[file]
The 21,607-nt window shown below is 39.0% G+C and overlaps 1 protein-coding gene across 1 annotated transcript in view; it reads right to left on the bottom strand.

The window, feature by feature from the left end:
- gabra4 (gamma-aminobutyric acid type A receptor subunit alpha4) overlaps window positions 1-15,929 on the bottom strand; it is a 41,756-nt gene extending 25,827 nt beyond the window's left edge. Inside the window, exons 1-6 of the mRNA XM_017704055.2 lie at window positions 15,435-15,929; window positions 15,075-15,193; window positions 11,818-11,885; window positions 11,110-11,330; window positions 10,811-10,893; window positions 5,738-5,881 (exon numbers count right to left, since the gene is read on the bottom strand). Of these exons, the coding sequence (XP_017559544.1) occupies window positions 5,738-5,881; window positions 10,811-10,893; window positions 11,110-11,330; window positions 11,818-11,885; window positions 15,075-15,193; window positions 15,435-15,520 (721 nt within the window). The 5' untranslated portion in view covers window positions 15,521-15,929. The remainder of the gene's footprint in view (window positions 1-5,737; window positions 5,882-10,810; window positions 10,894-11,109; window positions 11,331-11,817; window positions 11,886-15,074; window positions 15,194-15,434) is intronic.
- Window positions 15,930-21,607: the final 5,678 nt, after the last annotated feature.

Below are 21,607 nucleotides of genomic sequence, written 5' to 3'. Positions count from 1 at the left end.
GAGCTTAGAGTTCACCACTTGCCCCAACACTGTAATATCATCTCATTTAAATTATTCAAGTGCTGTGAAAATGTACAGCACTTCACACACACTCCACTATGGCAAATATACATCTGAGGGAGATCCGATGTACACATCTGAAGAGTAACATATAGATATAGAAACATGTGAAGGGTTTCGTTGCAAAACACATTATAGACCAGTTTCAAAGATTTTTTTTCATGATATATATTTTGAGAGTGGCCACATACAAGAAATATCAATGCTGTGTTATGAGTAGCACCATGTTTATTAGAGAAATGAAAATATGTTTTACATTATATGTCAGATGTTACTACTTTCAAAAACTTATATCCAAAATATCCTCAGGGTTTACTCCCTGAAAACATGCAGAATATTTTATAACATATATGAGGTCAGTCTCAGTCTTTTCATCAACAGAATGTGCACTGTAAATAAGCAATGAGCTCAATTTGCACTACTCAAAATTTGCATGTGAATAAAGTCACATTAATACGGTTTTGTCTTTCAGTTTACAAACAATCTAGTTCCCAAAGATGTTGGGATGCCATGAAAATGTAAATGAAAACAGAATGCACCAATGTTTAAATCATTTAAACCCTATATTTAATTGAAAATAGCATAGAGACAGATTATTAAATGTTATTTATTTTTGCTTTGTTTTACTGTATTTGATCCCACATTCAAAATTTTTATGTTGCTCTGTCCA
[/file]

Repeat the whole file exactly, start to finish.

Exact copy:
The 21,607-nt window shown below is 39.0% G+C and overlaps 1 protein-coding gene across 1 annotated transcript in view; it reads right to left on the bottom strand.

The window, feature by feature from the left end:
- gabra4 (gamma-aminobutyric acid type A receptor subunit alpha4) overlaps window positions 1-15,929 on the bottom strand; it is a 41,756-nt gene extending 25,827 nt beyond the window's left edge. Inside the window, exons 1-6 of the mRNA XM_017704055.2 lie at window positions 15,435-15,929; window positions 15,075-15,193; window positions 11,818-11,885; window positions 11,110-11,330; window positions 10,811-10,893; window positions 5,738-5,881 (exon numbers count right to left, since the gene is read on the bottom strand). Of these exons, the coding sequence (XP_017559544.1) occupies window positions 5,738-5,881; window positions 10,811-10,893; window positions 11,110-11,330; window positions 11,818-11,885; window positions 15,075-15,193; window positions 15,435-15,520 (721 nt within the window). The 5' untranslated portion in view covers window positions 15,521-15,929. The remainder of the gene's footprint in view (window positions 1-5,737; window positions 5,882-10,810; window positions 10,894-11,109; window positions 11,331-11,817; window positions 11,886-15,074; window positions 15,194-15,434) is intronic.
- Window positions 15,930-21,607: the final 5,678 nt, after the last annotated feature.

Below are 21,607 nucleotides of genomic sequence, written 5' to 3'. Positions count from 1 at the left end.
GAGCTTAGAGTTCACCACTTGCCCCAACACTGTAATATCATCTCATTTAAATTATTCAAGTGCTGTGAAAATGTACAGCACTTCACACACACTCCACTATGGCAAATATACATCTGAGGGAGATCCGATGTACACATCTGAAGAGTAACATATAGATATAGAAACATGTGAAGGGTTTCGTTGCAAAACACATTATAGACCAGTTTCAAAGATTTTTTTTCATGATATATATTTTGAGAGTGGCCACATACAAGAAATATCAATGCTGTGTTATGAGTAGCACCATGTTTATTAGAGAAATGAAAATATGTTTTACATTATATGTCAGATGTTACTACTTTCAAAAACTTATATCCAAAATATCCTCAGGGTTTACTCCCTGAAAACATGCAGAATATTTTATAACATATATGAGGTCAGTCTCAGTCTTTTCATCAACAGAATGTGCACTGTAAATAAGCAATGAGCTCAATTTGCACTACTCAAAATTTGCATGTGAATAAAGTCACATTAATACGGTTTTGTCTTTCAGTTTACAAACAATCTAGTTCCCAAAGATGTTGGGATGCCATGAAAATGTAAATGAAAACAGAATGCACCAATGTTTAAATCATTTAAACCCTATATTTAATTGAAAATAGCATAGAGACAGATTATTAAATGTTATTTATTTTTGCTTTGTTTTACTGTATTTGATCCCACATTCAAAATTTTTATGTTGCTCTGTCCA